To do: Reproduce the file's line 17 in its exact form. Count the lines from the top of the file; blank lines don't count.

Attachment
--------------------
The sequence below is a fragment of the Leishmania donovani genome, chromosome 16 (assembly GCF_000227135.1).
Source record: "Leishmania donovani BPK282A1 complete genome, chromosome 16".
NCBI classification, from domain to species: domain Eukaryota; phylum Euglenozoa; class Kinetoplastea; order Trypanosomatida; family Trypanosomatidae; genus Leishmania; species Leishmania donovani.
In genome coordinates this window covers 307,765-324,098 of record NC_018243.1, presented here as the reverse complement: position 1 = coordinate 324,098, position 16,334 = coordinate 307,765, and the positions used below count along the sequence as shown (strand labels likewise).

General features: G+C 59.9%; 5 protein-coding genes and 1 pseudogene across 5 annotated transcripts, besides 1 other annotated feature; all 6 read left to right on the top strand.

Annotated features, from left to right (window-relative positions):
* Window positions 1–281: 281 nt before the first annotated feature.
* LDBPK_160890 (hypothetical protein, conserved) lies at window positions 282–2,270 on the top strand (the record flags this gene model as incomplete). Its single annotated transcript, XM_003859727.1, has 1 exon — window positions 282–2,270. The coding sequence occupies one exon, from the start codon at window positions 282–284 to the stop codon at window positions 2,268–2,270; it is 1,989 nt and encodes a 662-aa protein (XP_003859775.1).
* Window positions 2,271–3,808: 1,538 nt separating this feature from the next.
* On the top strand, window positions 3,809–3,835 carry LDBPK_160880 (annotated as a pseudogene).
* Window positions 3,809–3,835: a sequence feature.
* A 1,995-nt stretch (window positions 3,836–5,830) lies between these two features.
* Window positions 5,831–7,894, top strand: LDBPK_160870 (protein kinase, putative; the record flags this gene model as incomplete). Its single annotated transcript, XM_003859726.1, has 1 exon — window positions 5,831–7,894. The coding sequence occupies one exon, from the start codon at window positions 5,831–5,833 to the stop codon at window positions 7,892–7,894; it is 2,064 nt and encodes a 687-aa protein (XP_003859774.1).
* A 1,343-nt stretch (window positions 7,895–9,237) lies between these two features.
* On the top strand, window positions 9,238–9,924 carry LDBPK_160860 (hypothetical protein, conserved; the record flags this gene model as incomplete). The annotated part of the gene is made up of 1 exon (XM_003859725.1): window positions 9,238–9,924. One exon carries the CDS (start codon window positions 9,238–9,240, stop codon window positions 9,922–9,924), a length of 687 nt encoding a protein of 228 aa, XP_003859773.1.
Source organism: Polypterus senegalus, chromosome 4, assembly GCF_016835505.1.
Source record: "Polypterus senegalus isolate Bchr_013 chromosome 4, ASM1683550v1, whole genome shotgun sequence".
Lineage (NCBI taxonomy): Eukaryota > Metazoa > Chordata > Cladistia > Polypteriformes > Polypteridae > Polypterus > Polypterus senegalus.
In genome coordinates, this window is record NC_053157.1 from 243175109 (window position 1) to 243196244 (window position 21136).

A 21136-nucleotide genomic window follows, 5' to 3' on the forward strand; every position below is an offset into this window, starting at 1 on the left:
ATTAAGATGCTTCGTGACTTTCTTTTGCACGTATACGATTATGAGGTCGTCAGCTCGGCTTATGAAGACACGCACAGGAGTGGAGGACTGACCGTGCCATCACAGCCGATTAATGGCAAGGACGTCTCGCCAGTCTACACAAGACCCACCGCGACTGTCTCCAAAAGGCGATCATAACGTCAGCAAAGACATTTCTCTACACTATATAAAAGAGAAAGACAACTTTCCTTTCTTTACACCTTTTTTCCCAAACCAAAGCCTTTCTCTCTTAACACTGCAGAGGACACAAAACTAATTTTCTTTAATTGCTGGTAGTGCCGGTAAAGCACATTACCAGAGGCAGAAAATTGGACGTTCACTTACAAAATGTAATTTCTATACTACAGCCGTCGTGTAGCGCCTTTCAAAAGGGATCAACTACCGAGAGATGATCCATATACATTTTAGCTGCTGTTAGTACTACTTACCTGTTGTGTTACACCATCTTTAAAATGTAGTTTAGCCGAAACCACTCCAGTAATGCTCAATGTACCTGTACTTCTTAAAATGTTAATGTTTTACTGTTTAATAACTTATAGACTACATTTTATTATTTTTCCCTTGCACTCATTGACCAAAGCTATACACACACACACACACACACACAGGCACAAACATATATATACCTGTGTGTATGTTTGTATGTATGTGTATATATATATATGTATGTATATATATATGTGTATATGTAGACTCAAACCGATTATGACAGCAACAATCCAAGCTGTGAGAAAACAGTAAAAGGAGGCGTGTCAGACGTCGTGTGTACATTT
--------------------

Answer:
Source record: "Polypterus senegalus isolate Bchr_013 chromosome 4, ASM1683550v1, whole genome shotgun sequence".